Traverse City, Michigan

Photo: N Preseault
Photo: N Preseault

The 45th Parallel is known for its amazing wines. Bordeaux, Piedmont, Alsace, and the Leelanau Peninsula are all located on this imaginary line, halfway between the Equator and the North Pole. Wait, the what peninsula?

Yes, the northwestern corner of Michigan’s Lower Peninsula has the same characteristics of some of the most popular wine regions in the world. And now an area already famous for its cherries is quickly becoming a destination for wine drinkers as well.

The wine trail begins in Traverse City, on the southern shore of Grand Traverse Bay. The small city is known for its delicious food, art scene, and outdoor activities. Wandering down Front Street, you can eat cherry pie at Grand Traverse Pie Company, drink a Mission Point Porter and listen to live music at North Peak Brewing Company, and eat freshly caught walleye at The Cook’s House. See a play at the City Opera House or a movie when the Traverse City Film Festival begins each summer. Visit the Old Mission Point Lighthouse, sail around the bay, or have a BBQ on West End Beach. Browse the shops and restaurants at the Village at Grand Traverse Commons, which once housed an insane asylum. Or climb the sand dunes at the nearby Sleeping Bear Dunes National Seashore.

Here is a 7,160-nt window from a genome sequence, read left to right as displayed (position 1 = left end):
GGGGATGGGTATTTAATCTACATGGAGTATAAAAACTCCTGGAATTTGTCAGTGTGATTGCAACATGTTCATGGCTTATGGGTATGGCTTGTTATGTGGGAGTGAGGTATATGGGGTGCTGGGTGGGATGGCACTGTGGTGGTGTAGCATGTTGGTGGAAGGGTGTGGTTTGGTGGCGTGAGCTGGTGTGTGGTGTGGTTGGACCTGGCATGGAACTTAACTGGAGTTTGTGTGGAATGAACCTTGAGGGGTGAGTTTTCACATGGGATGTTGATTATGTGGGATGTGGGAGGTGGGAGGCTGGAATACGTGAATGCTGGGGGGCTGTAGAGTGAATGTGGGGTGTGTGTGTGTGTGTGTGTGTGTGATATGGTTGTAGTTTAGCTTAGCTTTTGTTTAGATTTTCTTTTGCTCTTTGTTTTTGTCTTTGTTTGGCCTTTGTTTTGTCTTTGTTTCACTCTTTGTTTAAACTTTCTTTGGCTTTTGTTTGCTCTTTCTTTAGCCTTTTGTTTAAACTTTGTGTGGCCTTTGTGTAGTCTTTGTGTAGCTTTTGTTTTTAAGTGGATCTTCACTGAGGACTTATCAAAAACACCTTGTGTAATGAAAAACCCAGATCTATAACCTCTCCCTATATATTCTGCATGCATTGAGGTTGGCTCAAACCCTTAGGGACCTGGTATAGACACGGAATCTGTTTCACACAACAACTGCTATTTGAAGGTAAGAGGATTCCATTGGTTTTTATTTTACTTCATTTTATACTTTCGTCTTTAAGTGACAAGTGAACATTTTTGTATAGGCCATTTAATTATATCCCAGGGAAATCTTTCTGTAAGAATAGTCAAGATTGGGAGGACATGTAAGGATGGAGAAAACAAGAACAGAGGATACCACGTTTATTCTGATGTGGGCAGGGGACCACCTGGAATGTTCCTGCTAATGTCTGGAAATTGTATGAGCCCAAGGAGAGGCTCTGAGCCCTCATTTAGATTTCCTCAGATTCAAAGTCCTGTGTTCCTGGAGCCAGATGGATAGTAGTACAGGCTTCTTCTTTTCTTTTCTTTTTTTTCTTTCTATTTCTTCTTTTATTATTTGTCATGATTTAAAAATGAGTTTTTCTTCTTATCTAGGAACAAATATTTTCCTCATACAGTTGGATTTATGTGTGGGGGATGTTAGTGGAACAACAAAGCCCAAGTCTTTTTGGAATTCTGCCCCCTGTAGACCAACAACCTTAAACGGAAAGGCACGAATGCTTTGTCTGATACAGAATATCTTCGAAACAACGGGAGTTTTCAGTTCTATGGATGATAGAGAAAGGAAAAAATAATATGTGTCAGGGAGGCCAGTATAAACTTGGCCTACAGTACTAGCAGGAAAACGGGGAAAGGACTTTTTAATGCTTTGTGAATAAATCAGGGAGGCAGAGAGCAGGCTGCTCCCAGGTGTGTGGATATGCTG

Photo: N Preseault
Photo: N Preseault

But first, back to the wine. The wineries that dot the Leelanau Peninsula are small-production vineyards. Many have gorgeous views of the bay. Most of the winemakers began growing grapes for ice, cherry, and mulled wine. But the area expanded when wineries started winning awards, particularly for their Rieslings. Sip Bianca at Chateau de Leelanau, Arcturos Cabernet Franc at Black Star Farms, and an espresso (after your tasting) at Brengman Brothers.

The wines may not beat a Cotes du Rhone in a blind taste test yet, but you’ll be hearing a lot about this little section of the Great Lakes in the years to come.

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